Beginning in late January a new community partnership will address hunger and bring our Lake Edge neighborhood together. Lake Edge United Church of Christ, Zion Lutheran Church, and Frank Allis Elementary School are organizing a "back pack nutrition program" for low-income students who attend our neighborhood elementary school. The program will provide weekend non-perishable food for up to 60 students for the Spring 2017 term at Allis, with a goal to expand to 100+ students by Fall 2017. The food is meant to help close the gap for some of the 75% of students who live at or below the poverty level at Frank Allis Elementary School. As part of this effort, a special first Friday free-meal is also planned at Lake Edge UCC beginning in February. The First Friday meal is a way to support families on a tight budget and to allow neighborhood, church, and school to mingle and build relationships with each other. If our neighborhood can learn about each other and what are lives are all about we can create a real sense of hope. Look for more details in future articles; including the official start date. For more information or to inquire about helping out, contact Pastor Lex Liberatore at Lake Edge UCC, 608-222-8668 or email at firstname.lastname@example.org.
Editor's Note: LENA has been invited to participate and contribute to the initiative. As the program details are being worked on, the specifics are unknown at this time however LENA Board and Pastor Lex are in contact. We will be sure to keep you informed as things progress.
By Lori Scarlett, DVM, Four Lakes Veterinary Clinic
One of my favorite things to do with my dog is go to a local dog park. Letting him play with other dogs, being told how handsome he is, and getting to talk about dogs with other people is a highlight of my weekend and his! Unfortunately, sometimes having to drive a distance to get to a dog park stops me from going.
But now Monona has it's own dog park! This off-leash dog park is next to the Public Works Garage at 851 Femrite Dr. (the corner of Femrite Dr and Edna Taylor Parkway). It is roughly one acre in size – about the size of a soccer field. It is not as big as some of the Madison dogs parks, but certainly is big enough for a nice romp outside with some friends.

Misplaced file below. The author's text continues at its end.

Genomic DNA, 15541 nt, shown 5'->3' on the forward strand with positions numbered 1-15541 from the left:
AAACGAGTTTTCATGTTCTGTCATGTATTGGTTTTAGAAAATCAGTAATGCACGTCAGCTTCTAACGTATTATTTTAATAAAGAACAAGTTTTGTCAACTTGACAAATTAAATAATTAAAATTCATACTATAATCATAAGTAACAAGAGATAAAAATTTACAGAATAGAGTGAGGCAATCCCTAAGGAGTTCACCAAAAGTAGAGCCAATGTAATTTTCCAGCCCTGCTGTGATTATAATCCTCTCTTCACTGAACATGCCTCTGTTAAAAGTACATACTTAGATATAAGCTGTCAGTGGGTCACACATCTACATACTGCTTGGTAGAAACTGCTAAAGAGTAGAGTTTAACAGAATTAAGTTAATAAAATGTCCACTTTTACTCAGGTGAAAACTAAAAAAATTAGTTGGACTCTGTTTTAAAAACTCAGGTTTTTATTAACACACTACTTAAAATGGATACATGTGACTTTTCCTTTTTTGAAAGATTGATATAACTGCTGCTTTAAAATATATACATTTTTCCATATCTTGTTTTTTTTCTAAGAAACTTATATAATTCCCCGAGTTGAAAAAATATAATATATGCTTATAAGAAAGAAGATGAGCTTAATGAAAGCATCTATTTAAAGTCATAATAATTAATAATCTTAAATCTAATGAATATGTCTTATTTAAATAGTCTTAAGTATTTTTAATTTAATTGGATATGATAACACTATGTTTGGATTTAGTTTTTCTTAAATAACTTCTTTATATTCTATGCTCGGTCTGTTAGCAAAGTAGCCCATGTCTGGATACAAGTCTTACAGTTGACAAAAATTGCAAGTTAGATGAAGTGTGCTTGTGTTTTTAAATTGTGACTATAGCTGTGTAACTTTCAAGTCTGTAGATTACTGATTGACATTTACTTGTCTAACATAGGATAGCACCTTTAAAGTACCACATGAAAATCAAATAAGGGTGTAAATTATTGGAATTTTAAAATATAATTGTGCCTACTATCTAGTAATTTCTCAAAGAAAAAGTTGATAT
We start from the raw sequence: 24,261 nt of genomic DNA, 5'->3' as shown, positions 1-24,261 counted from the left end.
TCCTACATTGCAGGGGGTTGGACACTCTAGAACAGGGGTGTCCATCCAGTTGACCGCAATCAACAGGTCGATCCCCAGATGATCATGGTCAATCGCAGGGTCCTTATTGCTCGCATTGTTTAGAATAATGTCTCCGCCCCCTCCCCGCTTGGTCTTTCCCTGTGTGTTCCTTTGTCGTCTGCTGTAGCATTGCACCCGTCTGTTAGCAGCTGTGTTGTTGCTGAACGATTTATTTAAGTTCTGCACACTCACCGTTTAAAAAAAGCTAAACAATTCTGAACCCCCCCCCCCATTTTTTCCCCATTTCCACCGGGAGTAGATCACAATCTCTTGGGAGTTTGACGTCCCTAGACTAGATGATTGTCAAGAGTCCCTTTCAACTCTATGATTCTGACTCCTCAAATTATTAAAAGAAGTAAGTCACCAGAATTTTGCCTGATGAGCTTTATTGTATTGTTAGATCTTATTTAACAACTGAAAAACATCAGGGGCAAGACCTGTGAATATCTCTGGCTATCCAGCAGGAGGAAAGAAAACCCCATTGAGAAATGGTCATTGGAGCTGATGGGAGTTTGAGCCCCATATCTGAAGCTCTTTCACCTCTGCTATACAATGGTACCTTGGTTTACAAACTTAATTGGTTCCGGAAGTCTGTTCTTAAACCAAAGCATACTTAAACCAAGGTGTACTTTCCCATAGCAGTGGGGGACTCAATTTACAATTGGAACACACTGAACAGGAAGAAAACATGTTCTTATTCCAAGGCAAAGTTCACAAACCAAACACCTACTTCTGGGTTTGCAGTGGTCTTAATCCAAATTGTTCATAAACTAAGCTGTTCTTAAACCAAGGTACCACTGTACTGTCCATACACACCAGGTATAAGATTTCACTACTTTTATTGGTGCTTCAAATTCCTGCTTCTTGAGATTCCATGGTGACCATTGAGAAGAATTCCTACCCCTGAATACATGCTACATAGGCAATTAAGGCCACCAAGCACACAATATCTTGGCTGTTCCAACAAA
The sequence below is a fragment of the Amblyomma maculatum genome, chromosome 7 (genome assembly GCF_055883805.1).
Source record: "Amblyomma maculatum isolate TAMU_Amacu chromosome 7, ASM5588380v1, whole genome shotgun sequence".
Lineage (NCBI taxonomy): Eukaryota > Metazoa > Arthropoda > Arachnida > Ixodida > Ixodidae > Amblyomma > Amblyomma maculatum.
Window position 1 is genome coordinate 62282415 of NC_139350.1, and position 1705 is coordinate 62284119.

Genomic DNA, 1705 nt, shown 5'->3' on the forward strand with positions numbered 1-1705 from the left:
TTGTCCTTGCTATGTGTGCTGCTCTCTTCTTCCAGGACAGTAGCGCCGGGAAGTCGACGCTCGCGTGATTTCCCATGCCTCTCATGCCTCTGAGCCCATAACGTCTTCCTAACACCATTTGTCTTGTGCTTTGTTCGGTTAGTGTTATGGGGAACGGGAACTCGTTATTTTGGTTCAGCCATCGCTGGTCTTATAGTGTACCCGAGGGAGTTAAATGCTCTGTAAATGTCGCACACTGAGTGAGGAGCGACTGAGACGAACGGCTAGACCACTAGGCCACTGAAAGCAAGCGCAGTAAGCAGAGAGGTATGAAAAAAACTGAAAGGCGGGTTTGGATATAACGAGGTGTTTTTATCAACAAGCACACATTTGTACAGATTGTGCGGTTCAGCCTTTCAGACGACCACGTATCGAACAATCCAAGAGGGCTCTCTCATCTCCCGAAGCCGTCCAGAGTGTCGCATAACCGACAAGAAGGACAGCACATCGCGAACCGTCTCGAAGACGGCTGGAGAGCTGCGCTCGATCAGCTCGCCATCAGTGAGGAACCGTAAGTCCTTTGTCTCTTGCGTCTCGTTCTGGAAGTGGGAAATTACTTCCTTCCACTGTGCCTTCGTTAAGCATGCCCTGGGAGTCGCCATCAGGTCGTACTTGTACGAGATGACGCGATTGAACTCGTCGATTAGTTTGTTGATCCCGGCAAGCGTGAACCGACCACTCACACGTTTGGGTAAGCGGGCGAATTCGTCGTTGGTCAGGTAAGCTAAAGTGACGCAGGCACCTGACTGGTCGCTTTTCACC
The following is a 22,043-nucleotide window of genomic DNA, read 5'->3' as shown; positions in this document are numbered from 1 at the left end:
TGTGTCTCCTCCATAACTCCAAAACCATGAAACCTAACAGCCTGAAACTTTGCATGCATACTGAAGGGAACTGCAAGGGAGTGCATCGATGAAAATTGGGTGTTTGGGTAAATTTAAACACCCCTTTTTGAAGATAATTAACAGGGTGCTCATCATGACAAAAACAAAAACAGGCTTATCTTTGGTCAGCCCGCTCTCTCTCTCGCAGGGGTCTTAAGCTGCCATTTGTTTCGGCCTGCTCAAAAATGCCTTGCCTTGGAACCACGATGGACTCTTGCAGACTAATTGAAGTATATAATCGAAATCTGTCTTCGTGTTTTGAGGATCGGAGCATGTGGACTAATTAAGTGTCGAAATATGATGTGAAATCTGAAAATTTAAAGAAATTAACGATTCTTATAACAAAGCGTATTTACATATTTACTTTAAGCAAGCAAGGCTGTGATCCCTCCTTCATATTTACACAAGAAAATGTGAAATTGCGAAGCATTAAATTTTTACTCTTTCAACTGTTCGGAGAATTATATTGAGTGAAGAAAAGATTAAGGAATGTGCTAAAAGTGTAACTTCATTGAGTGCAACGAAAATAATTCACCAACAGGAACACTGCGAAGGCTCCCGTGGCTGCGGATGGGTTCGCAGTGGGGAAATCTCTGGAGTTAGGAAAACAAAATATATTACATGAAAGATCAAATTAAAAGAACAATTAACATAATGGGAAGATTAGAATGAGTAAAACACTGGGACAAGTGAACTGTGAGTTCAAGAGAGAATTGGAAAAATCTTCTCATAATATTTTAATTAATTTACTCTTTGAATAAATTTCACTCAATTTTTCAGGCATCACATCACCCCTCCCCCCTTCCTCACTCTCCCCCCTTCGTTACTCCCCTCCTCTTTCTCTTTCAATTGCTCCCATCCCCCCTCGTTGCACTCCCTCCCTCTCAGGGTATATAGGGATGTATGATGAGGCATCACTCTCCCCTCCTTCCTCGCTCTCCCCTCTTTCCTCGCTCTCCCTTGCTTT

Your dog does need to be licensed and have a dog park permit ($30 per year), which gets them more bling on their collar and admittance to all the Dane County dog parks. In order to be licensed, your dog must have an up-to-date rabies vaccination. For the safety of your dog, having distemper, parvo, Bordetella, and influenza vaccines is also a very good idea. These are all contagious and potentially fatal diseases that are easy to protect against.
Because the new park is smaller than some, it is important to know the etiquette for a dog park. First, please don't take your dog if you know he/she doesn't do well with other dogs. When at the park, pay attention to how your dog is interacting with the other dogs and people there. If he is hiding behind you, growling, barking, or charging other dogs, take him home. No one, including your dog, is having a good time. If you are at the park and encounter an aggressive dog with an unresponsive owner, get yourself and your dog somewhere safe, then can call the police to intervene.
Please pick up after your dog. Intestinal parasites are easily spread through dogs parks and cleaning up your dog's poop immediately is the best way to prevent transmission. Some of the parasites carried by dogs can also be contracted by people, so please do the right thing! Having your veterinarian check a stool sample yearly is a good idea and keeping your dog on heartworm preventative year-round will also keep intestinal worms in check.
If your dog isn't spayed or neutered yet or hasn't had all the puppy vaccines (the last one is given after 4 months of age), please wait to take him/her to the dog park. Four Lakes Veterinary Clinic offers a Free Vaccines for Life program that is worth checking into and they also perform spay and neuter surgeries. Getting your dog “fixed” will also decrease the cost of a dog license!
So check out the new Monona off-leash dog park. Remember, a “tired dog is a good dog!”
Dr. Lori Scarlett is the owner-veterinarian at Four Lakes Veterinary Clinic, 4504 Monona Dr - a proud sponsor of LENA!